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Utah Senate president calls Tribune report on Co-Diagnostics ‘concerning’

Stuart Adams says the legislature already authorized an audit, which is expected in the fall.

(Trent Nelson | The Salt Lake Tribune) Senate President Stuart Adams, R-Layton, during a special session at the State Capitol in Salt Lake City on Wednesday, May 19, 2021.

After a recent report from The Salt Lake Tribune that the Securities and Exchange Commission made inquiries into how COVID-19 tests from Salt Lake City’s Co-Diagnostics were used during Silicon Slopes’ TestUtah initiative, Senate President Stuart Adams, R-Layton, characterized the information as “concerning.”

The Tribune’s investigation revealed that a Silicon Slopes board member used his connections with Sen. Mitt Romney’s office to request help with an FDA approval for the tests. Adams said in an email that the legislature authorized an audit of the Utah Department of Health by the legislative auditor general in October, and that he expects them to present their findings this fall when the audit is completed.

According to the legislative website, the legislative audit subcommittee moved to “prioritize an efficiency and effectiveness audit of the Utah Department of Health” on Oct. 13, along with “an audit of the data and criteria government entities use when making critical decisions related to COVID-19.” The motion passed with a vote of 5-0.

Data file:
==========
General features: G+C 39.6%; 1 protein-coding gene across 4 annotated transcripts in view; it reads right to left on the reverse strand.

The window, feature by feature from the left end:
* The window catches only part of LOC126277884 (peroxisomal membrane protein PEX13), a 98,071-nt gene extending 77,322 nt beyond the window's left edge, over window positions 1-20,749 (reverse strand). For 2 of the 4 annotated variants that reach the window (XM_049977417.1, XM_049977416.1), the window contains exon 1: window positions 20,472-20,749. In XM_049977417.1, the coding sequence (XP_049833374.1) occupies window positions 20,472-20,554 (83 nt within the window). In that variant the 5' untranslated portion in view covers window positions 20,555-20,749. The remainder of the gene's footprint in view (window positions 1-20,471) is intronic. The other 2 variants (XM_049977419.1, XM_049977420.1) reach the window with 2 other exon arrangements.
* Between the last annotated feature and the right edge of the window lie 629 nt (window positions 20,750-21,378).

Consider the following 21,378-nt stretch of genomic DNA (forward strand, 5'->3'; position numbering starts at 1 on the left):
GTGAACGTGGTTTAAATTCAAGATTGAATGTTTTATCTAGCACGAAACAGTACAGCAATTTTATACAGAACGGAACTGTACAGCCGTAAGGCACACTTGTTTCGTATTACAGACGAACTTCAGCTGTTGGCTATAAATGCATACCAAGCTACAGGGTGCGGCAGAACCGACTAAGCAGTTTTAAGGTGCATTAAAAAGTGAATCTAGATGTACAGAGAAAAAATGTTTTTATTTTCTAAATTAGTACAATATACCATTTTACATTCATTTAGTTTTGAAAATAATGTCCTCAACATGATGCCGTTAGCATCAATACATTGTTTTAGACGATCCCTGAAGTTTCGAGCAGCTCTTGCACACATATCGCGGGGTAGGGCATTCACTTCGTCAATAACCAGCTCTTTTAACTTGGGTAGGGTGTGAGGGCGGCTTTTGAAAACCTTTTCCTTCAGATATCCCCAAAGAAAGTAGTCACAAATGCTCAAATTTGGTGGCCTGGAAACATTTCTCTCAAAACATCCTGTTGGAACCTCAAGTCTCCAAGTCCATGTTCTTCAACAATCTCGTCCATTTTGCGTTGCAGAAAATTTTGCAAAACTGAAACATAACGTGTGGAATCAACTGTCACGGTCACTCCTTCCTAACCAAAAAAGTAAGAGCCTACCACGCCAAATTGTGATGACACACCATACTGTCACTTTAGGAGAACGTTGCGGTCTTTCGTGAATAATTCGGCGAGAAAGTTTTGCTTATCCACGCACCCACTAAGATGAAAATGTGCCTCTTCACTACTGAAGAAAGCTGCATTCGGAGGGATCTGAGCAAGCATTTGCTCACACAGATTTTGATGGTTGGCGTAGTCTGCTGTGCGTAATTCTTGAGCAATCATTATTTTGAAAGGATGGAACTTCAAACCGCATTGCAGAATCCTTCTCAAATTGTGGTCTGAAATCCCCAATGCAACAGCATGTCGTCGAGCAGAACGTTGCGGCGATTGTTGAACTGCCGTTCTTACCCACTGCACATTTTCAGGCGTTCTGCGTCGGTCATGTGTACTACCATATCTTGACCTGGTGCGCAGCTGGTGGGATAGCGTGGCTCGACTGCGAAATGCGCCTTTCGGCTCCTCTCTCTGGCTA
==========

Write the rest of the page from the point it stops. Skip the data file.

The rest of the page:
“Last year, we were in the middle of a pandemic, and we were trying to save lives and livelihood,” Adams wrote in an email. “We were informed there was a charitable effort by these companies to help during this crisis. It is disconcerting to learn about the financial gains and the SEC inquiry. We need additional information to fully understand what happened.”

Last year, state officials including Adams wanted to make the antimalarial drug hydroxychloroquine available to Utahns as an off-label treatment for COVID-19.

CEO and pharmacist of Meds In Motion Pharmacy Dan Richards, who admitted to mislabeling one of his drug imports as an herbal supplement, reached out to state leaders in March to alert them that he’d bought about 1,760 pounds of raw hydroxychloroquine. His efforts to stockpile the medication drew support from officials like Adams, who was with the pharmacist at a March press conference in the State Capitol promoting the drugs.

Utah leaders contacted by Richards insist they had no knowledge that Richards was mislabeling the medication until he was charged.


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